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The Daily Wildcat

The Daily Wildcat


    Local artist strays from the traditional through his paintings

    Rebecca Noble

    Local Tucson artist Donovan White poses for a photo in his shared studio space, The 6th n’ 6th Faction, at 439 N. 6th Ave. on Monday, Sept. 21. White, a painter, shares The 6th n’ 6th Faction with Tony Pickup, a leather artist. The duo opened the studio at the end of May.

    People usually expect paintings to be inscribed on a white canvas. But for local painter Donovan White, anything serves as his canvas.

    “Forever, I was just a standard artist. I would go out and buy a canvas and paint on the canvas,” White said. “It just got boring to me, so I would just find little funny stuff to paint on. I really like wood, and now you can find so much cool stuff to paint on.”

    His mediums include wood, butcher knives and cast iron skillets, among other eccentric canvases. He utilizes 1 Shot enamel paint to illustrate his artistic vision. White said the paint is very flexible to work with because it adheres to all his unorthodox canvas choices.

    At the moment, White favors painting on butcher knives, linking his art to his culinary background. He said they make “perfect little canvases,” and the vibrant colors he utilizes diminish knives’ association with horror.

    “[The 1 Shot acrylic paint] just turns these horror movie instruments of death into cool, fun-to-look-at [art pieces],” White said. He also says that he sells these knives to chefs worldwide, including those in Mexico and Canada.

    White was born in Washington D.C. and grew up in Maryland and Virginia. He credits many influences in his life then for leading him down the artist path.

    “I grew up in an era where we had wonderful Saturday morning cartoons and stuff like that,” he said. “From that, I was a skateboarder for a good 20 years and loved punk rock music, comic books, science fiction and Star Wars. [Art] just kind of came naturally.”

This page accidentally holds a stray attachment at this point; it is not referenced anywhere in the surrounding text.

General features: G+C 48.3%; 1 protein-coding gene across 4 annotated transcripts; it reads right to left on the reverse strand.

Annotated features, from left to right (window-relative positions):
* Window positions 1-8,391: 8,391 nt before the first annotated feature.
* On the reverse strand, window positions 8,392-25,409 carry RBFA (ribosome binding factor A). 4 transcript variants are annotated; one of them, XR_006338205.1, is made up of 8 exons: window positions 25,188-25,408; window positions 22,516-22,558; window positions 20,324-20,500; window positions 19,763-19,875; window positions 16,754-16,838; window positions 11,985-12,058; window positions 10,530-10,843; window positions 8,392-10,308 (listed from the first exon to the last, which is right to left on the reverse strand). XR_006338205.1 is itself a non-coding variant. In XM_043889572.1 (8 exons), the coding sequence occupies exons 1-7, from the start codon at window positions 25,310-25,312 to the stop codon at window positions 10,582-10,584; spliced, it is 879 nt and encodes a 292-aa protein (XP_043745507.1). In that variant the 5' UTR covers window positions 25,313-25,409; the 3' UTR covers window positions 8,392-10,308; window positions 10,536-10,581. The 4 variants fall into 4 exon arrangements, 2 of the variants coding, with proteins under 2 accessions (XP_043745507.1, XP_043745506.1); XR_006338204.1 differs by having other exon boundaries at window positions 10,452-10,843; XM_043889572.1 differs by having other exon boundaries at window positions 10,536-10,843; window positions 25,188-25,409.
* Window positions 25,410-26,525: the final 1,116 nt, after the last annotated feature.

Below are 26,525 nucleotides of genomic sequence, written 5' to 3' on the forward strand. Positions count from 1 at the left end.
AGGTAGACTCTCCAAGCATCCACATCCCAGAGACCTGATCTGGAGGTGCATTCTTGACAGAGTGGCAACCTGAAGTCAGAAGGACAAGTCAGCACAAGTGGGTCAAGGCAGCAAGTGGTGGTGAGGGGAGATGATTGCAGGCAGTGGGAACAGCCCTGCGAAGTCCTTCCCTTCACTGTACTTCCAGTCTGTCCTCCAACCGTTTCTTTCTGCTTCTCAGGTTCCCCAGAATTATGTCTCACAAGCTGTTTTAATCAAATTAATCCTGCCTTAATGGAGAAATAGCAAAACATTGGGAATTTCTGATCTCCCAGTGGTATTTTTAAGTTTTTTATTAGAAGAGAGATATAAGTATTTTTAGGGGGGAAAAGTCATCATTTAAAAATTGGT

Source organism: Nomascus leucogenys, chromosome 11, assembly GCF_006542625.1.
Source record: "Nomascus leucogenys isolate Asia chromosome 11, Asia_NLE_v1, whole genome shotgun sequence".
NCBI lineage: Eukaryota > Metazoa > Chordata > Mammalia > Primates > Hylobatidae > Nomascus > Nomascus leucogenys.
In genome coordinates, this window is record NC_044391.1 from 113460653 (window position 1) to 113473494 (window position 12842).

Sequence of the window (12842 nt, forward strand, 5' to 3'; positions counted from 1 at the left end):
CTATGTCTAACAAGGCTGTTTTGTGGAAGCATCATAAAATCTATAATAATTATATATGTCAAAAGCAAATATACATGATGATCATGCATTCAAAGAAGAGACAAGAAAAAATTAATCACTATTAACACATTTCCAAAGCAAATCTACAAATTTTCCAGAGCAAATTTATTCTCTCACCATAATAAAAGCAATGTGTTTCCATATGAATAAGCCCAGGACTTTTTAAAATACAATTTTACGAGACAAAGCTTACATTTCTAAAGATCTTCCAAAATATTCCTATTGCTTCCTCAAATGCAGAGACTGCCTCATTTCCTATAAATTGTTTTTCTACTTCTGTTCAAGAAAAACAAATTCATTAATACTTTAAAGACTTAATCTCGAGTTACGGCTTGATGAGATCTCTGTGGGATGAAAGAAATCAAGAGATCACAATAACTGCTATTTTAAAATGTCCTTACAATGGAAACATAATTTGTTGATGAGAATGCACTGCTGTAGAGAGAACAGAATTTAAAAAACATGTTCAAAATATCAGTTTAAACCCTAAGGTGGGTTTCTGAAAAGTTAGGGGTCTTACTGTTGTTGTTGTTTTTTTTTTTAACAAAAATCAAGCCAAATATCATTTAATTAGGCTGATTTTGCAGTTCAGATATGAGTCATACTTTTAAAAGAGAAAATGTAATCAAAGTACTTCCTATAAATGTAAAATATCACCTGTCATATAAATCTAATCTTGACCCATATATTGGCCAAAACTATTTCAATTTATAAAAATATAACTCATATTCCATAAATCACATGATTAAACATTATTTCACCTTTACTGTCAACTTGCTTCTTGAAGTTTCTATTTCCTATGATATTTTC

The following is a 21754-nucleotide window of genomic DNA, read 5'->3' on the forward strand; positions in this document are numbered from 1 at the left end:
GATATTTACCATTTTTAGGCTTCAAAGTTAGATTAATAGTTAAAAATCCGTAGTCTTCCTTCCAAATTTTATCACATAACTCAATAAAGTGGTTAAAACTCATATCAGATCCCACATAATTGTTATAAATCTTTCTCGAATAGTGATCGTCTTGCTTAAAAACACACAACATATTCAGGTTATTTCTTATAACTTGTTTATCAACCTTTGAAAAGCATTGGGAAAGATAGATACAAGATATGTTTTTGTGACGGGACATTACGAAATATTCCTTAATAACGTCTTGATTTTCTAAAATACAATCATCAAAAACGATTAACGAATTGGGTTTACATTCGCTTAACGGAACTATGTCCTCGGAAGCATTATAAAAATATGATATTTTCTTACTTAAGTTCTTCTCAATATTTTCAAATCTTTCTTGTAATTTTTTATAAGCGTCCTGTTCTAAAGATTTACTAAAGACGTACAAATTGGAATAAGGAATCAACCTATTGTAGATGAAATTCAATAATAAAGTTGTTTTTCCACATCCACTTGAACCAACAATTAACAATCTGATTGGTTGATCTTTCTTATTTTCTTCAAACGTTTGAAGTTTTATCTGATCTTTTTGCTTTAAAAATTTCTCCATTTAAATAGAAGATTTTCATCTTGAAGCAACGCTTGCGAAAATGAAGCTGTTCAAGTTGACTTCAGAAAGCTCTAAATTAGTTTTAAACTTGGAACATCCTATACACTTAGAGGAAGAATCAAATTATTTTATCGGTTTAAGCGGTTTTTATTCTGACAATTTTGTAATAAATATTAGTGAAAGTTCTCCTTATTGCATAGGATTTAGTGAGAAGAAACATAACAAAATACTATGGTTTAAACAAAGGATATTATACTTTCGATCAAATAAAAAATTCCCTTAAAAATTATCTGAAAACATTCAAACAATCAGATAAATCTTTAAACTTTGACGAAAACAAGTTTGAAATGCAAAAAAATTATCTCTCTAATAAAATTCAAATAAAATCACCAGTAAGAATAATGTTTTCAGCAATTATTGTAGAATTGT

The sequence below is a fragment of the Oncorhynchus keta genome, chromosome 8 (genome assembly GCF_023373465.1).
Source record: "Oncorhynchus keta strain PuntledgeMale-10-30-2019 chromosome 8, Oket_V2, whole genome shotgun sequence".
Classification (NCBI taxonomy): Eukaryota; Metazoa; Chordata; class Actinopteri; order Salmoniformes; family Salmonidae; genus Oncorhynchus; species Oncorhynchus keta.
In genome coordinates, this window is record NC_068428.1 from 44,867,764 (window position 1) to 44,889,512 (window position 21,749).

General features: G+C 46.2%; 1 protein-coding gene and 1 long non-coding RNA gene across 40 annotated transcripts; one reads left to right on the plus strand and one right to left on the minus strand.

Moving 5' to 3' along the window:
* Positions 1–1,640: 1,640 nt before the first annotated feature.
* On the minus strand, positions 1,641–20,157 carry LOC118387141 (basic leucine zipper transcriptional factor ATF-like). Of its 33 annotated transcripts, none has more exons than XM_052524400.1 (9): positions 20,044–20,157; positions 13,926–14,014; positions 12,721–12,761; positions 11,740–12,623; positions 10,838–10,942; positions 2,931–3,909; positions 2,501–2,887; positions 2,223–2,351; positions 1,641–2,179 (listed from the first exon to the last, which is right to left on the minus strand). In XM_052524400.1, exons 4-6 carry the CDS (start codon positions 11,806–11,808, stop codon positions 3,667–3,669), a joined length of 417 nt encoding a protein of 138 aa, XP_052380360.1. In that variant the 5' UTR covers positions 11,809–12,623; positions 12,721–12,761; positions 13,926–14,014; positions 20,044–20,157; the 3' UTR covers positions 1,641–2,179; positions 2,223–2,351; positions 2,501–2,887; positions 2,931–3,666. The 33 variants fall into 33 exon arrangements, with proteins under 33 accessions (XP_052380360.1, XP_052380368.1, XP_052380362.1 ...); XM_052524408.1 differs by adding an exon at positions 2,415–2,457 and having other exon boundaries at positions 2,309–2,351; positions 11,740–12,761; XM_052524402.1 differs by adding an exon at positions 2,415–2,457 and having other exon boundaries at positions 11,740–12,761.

His grandfather was also a significant influence to his art. White said that when his grandfather babysat him, he would always doodle; what his grandfather could do with just a pen impressed White. From there, he picked up a paintbrush and started to get into 3-D art. After deciding not to attend an art school in New York, White took a road trip down to Tucson to reconnect with old friends and decided to move to the city the year after.

    White’s style of art stems from comic books, old cartoons, Thrasher magazine and Mad magazine. When looking through his pieces, one notices these cartoon influences through his unique characters, illustrated with multiple eyes, small potbellies, and bright pink and green skin colors. In some artwork, he adds desert influences, made visible in paintings of men with sunglasses reflecting saguaro cacti.

    White said many of his successful paintings have been ones he never meant to create in the first place.

    “Mostly I’ll basically work on a big painting, and all the small stuff will come when [I’m] just cleaning out my brushes. So instead of wasting ink, I’ll have a bunch of little panels lying around and just throttle, outline and do little fill-ins,” he said. “I’ve had a good 10-year run with it.”

    White partnered with Anthony Kincheloe of Allegiant Brand Leather to create customized leather pieces, such as wallets and belts. The two opened a gallery, The 6th n’ 6th Faction, in April of this year. White showcases some of his smaller pieces there and bought the gallery with a vision in mind.

    “All I needed was a showroom place for the smaller stuff,” he said. “It’s a perfect location: it’s right downtown, close to the university, close to Fourth [Avenue]. …We’ve had five shows here.”

    White said the shows have a great atmosphere, ranging from the attendees to his home-cooked food to catering for the events. He also displays his works at Che’s Lounge, where he works as a bartender.

    Since relocating to Tucson, White has also collaborated with other talented local artists. He said one of his favorite collaborations was the Tucson mural that stretches down Speedway Boulevard toward the freeway. White also held a collaboration night called “ArtPhag” at the Surly Wench Pub on Fourth Avenue, where artists enjoyed drinks and collaborated on different art pieces.

    “There’s nothing I enjoy more than sitting around with a couple other like-minded individuals and putting out good quality work,” White said.

    White said he plans to continue cranking out quality work in his gallery and hopes to continue to support fellow local artists. He also said that he hopes to someday receive statewide and nationwide recognition as an artist.

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